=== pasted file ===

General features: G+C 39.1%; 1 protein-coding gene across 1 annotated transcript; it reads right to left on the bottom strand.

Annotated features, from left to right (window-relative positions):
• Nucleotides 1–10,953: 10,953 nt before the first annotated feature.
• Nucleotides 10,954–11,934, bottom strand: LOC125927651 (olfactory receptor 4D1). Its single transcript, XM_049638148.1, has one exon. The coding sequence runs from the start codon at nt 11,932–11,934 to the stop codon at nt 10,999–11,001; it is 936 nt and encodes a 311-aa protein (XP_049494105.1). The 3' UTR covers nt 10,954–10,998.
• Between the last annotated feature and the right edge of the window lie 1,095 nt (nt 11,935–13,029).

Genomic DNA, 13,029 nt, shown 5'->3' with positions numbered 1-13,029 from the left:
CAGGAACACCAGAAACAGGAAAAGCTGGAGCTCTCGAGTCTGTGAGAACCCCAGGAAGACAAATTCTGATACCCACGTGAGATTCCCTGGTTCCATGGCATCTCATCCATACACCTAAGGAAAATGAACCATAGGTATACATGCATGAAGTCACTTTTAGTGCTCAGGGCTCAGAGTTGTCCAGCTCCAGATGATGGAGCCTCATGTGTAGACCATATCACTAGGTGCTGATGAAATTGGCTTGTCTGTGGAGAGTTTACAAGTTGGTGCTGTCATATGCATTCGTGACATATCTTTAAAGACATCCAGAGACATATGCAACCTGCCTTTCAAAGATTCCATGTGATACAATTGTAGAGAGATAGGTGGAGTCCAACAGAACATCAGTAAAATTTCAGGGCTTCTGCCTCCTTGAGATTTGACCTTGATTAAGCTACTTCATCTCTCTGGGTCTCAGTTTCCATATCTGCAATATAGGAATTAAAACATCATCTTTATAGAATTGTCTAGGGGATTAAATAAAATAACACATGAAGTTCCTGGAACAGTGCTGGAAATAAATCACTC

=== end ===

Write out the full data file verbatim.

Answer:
General features: G+C 39.1%; 1 protein-coding gene across 1 annotated transcript; it reads right to left on the bottom strand.

Annotated features, from left to right (window-relative positions):
• Nucleotides 1–10,953: 10,953 nt before the first annotated feature.
• Nucleotides 10,954–11,934, bottom strand: LOC125927651 (olfactory receptor 4D1). Its single transcript, XM_049638148.1, has one exon. The coding sequence runs from the start codon at nt 11,932–11,934 to the stop codon at nt 10,999–11,001; it is 936 nt and encodes a 311-aa protein (XP_049494105.1). The 3' UTR covers nt 10,954–10,998.
• Between the last annotated feature and the right edge of the window lie 1,095 nt (nt 11,935–13,029).

Genomic DNA, 13,029 nt, shown 5'->3' with positions numbered 1-13,029 from the left:
CAGGAACACCAGAAACAGGAAAAGCTGGAGCTCTCGAGTCTGTGAGAACCCCAGGAAGACAAATTCTGATACCCACGTGAGATTCCCTGGTTCCATGGCATCTCATCCATACACCTAAGGAAAATGAACCATAGGTATACATGCATGAAGTCACTTTTAGTGCTCAGGGCTCAGAGTTGTCCAGCTCCAGATGATGGAGCCTCATGTGTAGACCATATCACTAGGTGCTGATGAAATTGGCTTGTCTGTGGAGAGTTTACAAGTTGGTGCTGTCATATGCATTCGTGACATATCTTTAAAGACATCCAGAGACATATGCAACCTGCCTTTCAAAGATTCCATGTGATACAATTGTAGAGAGATAGGTGGAGTCCAACAGAACATCAGTAAAATTTCAGGGCTTCTGCCTCCTTGAGATTTGACCTTGATTAAGCTACTTCATCTCTCTGGGTCTCAGTTTCCATATCTGCAATATAGGAATTAAAACATCATCTTTATAGAATTGTCTAGGGGATTAAATAAAATAACACATGAAGTTCCTGGAACAGTGCTGGAAATAAATCACTC